British Columbia’s publicly owned and managed auto insurer, the Insurance Corp. of B.C. (ICBC), is about to experience a financial head-on collision that could result in huge basic rate increases for drivers, thanks in part to a provincial government that has been practising a “borrow from Peter to pay Paul” principle.

The crown corporation’s financial troubles are expected to be a front-and-centre campaign issue leading up to B.C.’s May 9 provincial election. Already, the Opposition, the New Democratic Party, is calling for a full review of the ICBC by the B.C. auditor general – especially the governing Liberals’ $1.2 billion in withdrawals of “profits” from the ICBC since 2010 for use as general revenue.

The ICBC has withdrawn $1.4 billion since 2012 from its optional auto insurance side – through which ICBC competes with the private sector in areas such as collision coverage – to beef up basic insurance in order to offset rising claims costs. The ICBC states the number of crashes alone in B.C. has jumped by 15% over one year, while the number of injury claims per 100 crashes has increased by 32% over the past six years.

In the face of this financial challenge, the re-election-minded Premier Christy Clark has set a cap on increases to basic insurance of 4.9% for this year. That is so, even though it’s generally acknowledged that, without the ICBC’s cross-subsidization, a rate hike of 15% would be required. The situation could get worse: another worst-case scenario released recently by the ICBC has rates potentially rising by as much as 42% by 2020.

Other stories of ICBC incompetence are surfacing. For example, litigation over minor injury claims appears to be out of control. As an unnamed former ICBC claims officer told the Vancouver Sun recently: “One of the major factors driving up rates are the significant number of injury claims made simply because the ICBC is widely known to pay something to close down a file.”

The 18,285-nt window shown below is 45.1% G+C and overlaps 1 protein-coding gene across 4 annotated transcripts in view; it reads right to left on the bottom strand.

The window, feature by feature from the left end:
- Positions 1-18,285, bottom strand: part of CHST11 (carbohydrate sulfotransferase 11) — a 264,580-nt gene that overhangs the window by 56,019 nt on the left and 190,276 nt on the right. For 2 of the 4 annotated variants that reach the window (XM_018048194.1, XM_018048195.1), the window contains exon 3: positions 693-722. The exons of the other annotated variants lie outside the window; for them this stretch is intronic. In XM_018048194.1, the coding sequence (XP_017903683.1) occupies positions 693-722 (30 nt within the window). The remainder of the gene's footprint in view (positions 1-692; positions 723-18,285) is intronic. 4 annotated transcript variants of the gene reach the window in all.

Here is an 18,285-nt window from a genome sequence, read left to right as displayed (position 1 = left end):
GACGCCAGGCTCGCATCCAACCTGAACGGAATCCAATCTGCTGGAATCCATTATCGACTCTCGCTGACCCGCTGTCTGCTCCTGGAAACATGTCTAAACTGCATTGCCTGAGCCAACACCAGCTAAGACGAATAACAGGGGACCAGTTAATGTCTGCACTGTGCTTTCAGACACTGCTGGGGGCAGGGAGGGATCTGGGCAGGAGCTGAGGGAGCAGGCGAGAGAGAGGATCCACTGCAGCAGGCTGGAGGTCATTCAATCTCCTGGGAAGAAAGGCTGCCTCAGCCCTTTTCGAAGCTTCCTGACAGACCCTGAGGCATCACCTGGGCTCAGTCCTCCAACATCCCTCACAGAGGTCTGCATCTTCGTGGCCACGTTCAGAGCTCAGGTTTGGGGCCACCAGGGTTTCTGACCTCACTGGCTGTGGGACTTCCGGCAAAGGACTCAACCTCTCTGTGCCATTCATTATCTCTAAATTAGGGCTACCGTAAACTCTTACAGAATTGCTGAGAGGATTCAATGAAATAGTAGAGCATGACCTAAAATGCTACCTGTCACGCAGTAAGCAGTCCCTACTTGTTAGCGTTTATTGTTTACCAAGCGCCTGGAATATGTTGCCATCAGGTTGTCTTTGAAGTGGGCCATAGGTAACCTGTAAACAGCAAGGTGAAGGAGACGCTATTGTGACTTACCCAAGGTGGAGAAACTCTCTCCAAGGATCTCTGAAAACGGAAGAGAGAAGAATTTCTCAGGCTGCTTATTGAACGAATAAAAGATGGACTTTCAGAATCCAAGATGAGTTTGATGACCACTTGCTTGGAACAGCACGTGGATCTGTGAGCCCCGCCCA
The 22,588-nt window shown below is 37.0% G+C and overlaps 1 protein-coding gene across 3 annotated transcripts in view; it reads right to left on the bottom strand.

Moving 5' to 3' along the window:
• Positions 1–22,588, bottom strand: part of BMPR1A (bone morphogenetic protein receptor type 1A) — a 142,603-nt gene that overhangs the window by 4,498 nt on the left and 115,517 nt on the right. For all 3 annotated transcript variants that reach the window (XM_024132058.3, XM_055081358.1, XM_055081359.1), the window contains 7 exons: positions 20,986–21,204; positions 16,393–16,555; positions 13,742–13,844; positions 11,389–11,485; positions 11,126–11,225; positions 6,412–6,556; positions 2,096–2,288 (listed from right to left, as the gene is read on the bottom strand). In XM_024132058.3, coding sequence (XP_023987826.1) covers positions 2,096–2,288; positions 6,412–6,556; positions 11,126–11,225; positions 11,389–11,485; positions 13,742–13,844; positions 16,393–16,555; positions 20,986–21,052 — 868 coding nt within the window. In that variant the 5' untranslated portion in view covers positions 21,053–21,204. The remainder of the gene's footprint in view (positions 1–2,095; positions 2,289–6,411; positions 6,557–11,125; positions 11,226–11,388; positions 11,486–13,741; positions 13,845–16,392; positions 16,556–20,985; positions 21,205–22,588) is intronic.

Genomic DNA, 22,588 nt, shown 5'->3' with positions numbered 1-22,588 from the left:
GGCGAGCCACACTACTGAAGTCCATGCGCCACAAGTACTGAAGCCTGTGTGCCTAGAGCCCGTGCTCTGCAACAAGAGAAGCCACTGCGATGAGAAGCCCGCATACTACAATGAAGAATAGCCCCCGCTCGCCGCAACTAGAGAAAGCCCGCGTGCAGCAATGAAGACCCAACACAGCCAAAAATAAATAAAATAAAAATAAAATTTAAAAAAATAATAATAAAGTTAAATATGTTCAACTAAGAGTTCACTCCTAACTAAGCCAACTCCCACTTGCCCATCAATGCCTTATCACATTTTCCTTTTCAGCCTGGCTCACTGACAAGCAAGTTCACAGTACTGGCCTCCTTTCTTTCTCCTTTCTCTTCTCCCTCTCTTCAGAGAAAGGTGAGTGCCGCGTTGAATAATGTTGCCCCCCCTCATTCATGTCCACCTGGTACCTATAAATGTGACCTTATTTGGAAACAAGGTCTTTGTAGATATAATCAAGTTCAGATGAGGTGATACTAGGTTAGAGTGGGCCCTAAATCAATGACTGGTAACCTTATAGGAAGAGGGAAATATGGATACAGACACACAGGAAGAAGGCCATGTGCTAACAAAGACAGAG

It’s reached the point, the Vancouver Sun notes, where the ICBC is the most frequent litigant in B.C.’s civil court system. And, unlike other provinces, B.C. has no cap on the amount for which claimants can sue in minor injury cases.

Settling claims in 2015 alone cost $2.4 billion, which represented an increase of about $900 million. Over the past seven years, claims costs have jumped by 60%, the ICBC states.

No wonder NDP critic Adrian Dix has written to B.C. Auditor General Carol Bellringer asking her to launch a financial review of the ICBC, which is regulated by the B.C. Utilities Commission (BCUC), so that ratepayers are protected and political interference from Victoria is prevented.

In practice, the Liberal government has been using the ICBC as a cash cow. And with an election just around the corner, Victoria is bending over backward to downplay the ICBC’s very serious financial situation.

According to Richard McCandless, formerly a senior manager with the B.C. government and intervenor in the BCUC’s rate reviews of the ICBC, the insurer is only a few years away from not being able to cover its liabilities if nothing changes.

If the ICBC is to deliver realistically priced basic auto insurance, the insurer’s pool of money cannot be used simultaneously for Victoria’s political convenience. A full review by B.C.’s auditor general would be an excellent start in fixing the mess.

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